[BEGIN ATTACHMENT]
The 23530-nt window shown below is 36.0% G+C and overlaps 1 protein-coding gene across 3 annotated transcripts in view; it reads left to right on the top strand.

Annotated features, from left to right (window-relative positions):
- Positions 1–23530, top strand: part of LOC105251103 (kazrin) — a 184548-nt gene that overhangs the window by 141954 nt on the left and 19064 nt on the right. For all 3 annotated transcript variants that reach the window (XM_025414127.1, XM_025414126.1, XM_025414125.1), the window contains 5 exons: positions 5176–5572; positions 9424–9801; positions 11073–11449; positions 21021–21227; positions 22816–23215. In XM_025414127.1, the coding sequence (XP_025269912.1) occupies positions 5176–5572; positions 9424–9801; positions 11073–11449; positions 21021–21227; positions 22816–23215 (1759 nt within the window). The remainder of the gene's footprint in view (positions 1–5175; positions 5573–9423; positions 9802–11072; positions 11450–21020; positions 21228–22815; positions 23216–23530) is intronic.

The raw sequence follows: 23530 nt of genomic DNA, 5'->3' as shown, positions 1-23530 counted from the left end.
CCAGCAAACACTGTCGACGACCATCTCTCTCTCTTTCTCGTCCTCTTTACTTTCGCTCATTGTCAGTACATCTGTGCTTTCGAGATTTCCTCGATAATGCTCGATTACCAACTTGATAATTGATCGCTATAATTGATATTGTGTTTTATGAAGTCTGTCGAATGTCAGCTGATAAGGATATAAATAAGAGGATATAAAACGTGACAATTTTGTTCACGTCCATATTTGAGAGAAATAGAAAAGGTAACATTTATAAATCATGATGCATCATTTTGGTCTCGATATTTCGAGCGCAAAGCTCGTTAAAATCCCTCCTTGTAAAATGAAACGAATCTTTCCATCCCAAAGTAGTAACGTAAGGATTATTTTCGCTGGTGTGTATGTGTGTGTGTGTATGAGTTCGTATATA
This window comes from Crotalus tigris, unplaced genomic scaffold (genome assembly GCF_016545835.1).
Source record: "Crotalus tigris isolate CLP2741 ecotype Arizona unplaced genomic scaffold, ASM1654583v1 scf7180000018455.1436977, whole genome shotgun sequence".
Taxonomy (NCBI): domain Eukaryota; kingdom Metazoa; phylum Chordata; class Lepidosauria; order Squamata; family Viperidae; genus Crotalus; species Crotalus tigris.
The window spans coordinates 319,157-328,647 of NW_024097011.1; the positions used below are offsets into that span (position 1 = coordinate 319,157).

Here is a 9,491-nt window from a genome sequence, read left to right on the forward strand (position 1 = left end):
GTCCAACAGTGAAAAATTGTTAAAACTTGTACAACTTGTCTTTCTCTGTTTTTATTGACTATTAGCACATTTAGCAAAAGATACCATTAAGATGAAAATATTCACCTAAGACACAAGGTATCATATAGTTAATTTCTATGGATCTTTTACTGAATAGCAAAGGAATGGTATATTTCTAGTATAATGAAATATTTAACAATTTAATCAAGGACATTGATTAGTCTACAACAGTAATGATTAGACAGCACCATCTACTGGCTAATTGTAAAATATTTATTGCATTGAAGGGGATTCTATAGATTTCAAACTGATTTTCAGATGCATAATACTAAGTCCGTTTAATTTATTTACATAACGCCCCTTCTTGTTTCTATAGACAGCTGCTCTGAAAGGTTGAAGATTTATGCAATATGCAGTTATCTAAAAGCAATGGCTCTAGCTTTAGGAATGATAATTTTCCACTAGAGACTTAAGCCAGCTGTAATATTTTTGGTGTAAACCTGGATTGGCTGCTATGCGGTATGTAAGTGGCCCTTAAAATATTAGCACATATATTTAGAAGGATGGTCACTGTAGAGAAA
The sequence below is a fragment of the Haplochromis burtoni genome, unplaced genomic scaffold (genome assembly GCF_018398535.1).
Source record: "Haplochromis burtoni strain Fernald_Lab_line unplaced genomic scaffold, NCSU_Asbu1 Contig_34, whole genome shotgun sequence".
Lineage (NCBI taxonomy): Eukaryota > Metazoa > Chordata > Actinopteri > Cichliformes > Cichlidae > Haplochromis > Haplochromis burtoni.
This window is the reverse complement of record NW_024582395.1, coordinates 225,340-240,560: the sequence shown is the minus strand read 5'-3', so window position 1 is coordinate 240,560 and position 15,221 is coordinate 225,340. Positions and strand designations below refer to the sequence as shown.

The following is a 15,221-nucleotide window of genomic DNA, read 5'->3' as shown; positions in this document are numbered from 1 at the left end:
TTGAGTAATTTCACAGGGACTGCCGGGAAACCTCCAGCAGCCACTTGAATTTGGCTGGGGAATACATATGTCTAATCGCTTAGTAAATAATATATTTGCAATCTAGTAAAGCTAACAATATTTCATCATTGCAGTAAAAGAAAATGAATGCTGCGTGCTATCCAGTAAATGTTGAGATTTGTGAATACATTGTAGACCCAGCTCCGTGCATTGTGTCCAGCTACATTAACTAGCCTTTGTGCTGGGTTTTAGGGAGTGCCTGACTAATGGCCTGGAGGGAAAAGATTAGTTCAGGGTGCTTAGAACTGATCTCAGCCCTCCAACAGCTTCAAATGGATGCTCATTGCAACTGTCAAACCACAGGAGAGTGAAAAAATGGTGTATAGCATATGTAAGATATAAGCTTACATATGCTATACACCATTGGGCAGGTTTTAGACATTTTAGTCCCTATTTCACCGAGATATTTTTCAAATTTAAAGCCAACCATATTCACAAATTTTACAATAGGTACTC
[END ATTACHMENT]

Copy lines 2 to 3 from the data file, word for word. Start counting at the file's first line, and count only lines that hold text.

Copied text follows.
Annotated features, from left to right (window-relative positions):
- Positions 1–23530, top strand: part of LOC105251103 (kazrin) — a 184548-nt gene that overhangs the window by 141954 nt on the left and 19064 nt on the right. For all 3 annotated transcript variants that reach the window (XM_025414127.1, XM_025414126.1, XM_025414125.1), the window contains 5 exons: positions 5176–5572; positions 9424–9801; positions 11073–11449; positions 21021–21227; positions 22816–23215. In XM_025414127.1, the coding sequence (XP_025269912.1) occupies positions 5176–5572; positions 9424–9801; positions 11073–11449; positions 21021–21227; positions 22816–23215 (1759 nt within the window). The remainder of the gene's footprint in view (positions 1–5175; positions 5573–9423; positions 9802–11072; positions 11450–21020; positions 21228–22815; positions 23216–23530) is intronic.